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      Maximum androgen blockade in advanced prostate cancer: an overview of the randomised trials

      The Lancet

      Elsevier BV

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          A controlled trial of leuprolide with and without flutamide in prostatic carcinoma.

          To test the hypothesis that maximal androgen blockade improves the effectiveness of the treatment of prostatic cancer, we conducted a randomized, double-blind trial in patients with disseminated, previously untreated prostate cancer (stage D2). All 603 men received leuprolide, an analogue of gonadotropin-releasing hormone that inhibits the release of gonadotropins, in combination with either placebo or flutamide, a nonsteroidal antiandrogen that inhibits the binding of androgens to the cell nucleus. As compared with the 300 patients receiving leuprolide and placebo, the 303 patients randomly assigned to receive leuprolide and flutamide had a longer progression-free survival (16.5 vs. 13.9 months; P = 0.039) and an increase in the median length of survival (35.6 vs. 28.3 months; P = 0.035). The differences between the treatments were particularly evident for men with minimal disease and good performance status; however, further studies should be conducted in this subgroup. Symptomatic improvement was greatest during the first 12 weeks of the combined androgen blockade, when leuprolide alone often produces a painful flare in the disease. We conclude that in patients with advanced prostate cancer, treatment with leuprolide and flutamide is superior to treatment with leuprolide alone.
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            Maximum androgen blockade in advanced prostate cancer: an overview of 22 randomised trials with 3283 deaths in 5710 patients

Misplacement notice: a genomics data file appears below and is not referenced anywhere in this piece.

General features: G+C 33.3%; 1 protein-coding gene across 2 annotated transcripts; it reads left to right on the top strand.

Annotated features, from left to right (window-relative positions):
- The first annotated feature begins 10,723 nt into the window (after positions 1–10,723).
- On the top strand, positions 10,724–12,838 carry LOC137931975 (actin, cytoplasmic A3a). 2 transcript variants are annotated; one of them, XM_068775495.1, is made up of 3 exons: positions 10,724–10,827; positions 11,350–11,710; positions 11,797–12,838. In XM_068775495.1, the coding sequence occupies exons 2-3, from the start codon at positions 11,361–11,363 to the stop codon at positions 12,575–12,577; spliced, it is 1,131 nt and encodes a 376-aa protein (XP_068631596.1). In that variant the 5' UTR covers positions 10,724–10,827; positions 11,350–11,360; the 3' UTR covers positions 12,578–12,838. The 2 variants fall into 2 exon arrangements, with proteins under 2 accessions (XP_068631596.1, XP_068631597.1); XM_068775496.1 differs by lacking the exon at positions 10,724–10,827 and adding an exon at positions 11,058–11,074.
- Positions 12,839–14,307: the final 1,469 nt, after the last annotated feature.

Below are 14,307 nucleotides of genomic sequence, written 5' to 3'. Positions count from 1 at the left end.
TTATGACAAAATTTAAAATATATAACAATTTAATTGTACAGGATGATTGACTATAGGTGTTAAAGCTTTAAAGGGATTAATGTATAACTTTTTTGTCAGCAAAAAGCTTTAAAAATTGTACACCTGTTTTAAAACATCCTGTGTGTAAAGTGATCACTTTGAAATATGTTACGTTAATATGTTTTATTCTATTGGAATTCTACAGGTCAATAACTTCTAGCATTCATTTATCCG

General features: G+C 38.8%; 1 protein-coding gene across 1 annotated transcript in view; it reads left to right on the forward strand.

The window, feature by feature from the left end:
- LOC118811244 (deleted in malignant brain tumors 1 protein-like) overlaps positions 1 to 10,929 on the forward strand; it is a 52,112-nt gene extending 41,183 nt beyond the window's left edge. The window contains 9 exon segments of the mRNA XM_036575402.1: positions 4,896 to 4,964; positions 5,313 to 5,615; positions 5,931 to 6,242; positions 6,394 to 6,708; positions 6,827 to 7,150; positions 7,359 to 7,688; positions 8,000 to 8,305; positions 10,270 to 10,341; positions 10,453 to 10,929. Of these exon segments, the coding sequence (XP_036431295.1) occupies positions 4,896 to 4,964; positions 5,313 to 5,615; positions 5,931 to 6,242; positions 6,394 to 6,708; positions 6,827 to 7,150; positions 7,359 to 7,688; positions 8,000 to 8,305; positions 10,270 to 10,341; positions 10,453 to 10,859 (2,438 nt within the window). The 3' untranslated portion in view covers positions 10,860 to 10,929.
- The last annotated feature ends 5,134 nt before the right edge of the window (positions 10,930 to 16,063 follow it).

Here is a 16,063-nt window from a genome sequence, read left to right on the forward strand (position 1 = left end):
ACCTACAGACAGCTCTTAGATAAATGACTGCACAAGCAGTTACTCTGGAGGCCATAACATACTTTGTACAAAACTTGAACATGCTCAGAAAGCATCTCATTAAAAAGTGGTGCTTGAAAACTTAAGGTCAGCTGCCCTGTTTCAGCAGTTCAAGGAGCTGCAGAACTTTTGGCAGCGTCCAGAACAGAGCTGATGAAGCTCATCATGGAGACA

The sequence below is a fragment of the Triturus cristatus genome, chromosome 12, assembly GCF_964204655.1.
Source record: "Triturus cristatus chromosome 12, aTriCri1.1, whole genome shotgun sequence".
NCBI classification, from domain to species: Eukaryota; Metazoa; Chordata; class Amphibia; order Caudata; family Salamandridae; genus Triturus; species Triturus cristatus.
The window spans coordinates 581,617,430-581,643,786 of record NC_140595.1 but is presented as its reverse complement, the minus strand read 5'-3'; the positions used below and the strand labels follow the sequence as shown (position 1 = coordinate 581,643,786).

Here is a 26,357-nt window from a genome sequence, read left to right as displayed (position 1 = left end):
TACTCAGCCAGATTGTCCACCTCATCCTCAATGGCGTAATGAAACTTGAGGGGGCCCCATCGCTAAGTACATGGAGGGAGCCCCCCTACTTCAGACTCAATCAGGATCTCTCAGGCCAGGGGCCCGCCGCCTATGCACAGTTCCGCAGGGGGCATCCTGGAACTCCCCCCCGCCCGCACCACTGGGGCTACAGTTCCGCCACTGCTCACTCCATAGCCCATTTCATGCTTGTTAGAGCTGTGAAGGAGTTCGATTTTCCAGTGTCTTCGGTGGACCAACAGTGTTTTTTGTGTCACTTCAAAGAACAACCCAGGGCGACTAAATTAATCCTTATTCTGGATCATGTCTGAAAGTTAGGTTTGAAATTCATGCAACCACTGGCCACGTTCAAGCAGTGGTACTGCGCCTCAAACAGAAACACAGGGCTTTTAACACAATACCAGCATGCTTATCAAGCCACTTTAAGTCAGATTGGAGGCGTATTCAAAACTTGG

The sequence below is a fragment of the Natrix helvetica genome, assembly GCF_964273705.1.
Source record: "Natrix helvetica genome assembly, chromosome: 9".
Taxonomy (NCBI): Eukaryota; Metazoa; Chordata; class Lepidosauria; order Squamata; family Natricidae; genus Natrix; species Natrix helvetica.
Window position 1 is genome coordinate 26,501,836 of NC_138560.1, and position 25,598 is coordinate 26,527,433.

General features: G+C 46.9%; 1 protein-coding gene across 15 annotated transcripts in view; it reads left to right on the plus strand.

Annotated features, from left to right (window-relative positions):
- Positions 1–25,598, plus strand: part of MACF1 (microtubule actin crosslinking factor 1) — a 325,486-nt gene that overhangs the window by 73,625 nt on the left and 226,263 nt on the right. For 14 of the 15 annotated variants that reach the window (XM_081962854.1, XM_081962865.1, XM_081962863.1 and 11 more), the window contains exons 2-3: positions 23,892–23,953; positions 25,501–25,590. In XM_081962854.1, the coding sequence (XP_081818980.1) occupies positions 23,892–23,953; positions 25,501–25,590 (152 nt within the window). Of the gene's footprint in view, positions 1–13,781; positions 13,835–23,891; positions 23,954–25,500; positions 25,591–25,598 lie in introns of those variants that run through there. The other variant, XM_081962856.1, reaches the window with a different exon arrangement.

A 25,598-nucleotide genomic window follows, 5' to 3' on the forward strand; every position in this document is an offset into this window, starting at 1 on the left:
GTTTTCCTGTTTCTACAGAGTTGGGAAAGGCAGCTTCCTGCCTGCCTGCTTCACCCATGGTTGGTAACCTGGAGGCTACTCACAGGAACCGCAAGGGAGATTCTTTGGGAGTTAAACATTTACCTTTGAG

(1995)
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              Prevention of the transient adverse effects of a gonadotropin-releasing hormone analogue (buserelin) in metastatic prostatic carcinoma by administration of an antiandrogen (nilutamide).

              Gonadotropin-releasing hormone (GnRH) analogues administered for the treatment of advanced prostatic cancer induce a transient increase in plasma testosterone levels during the first week of treatment, often with a secondary rise in plasma levels of prostatic acid phosphatase and a flareup of disease. To determine whether the antiandrogen nilutamide (Anandron) blocks these effects, we carried out a multicenter, placebo-controlled study of nilutamide in men with prostatic cancer treated with the GnRH analogue buserelin. Thirty-six men with disseminated prostatic cancer and elevated plasma levels of prostatic acid phosphatase were randomly assigned to two groups. Group 1 included 17 men who received buserelin (500 micrograms daily subcutaneously) and nilutamide (300 mg daily by mouth); group 2 included 19 men treated with buserelin and placebo. Symptoms were assessed, and plasma was collected before treatment, daily for 14 days, and on days 18, 22, and 29 after the initiation of treatment. Bone pain appeared or worsened in 5 of the 17 men in group 1 and in 12 of the 19 men in group 2 (P less than 0.05). Acute urinary obstruction occurred in one man in group 2. Despite similar changes in the plasma testosterone levels in both groups, the median concentration of plasma prostatic acid phosphatase decreased almost immediately in group 1, but increased transiently, then decreased on day 14 in group 2. Median levels of prostate-specific antigen decreased immediately in group 1 and decreased on day 8 in group 2. We conclude that nilutamide can prevent the adverse consequences of the buserelin-induced transient rise in plasma testosterone levels in men with advanced prostate cancer treated with a GnRH analogue.
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                Author and article information

                Journal
                The Lancet
                The Lancet
                Elsevier BV
                01406736
                April 2000
                April 2000
                : 355
                : 9214
                : 1491-1498
                Article
                10.1016/S0140-6736(00)02163-2
                © 2000

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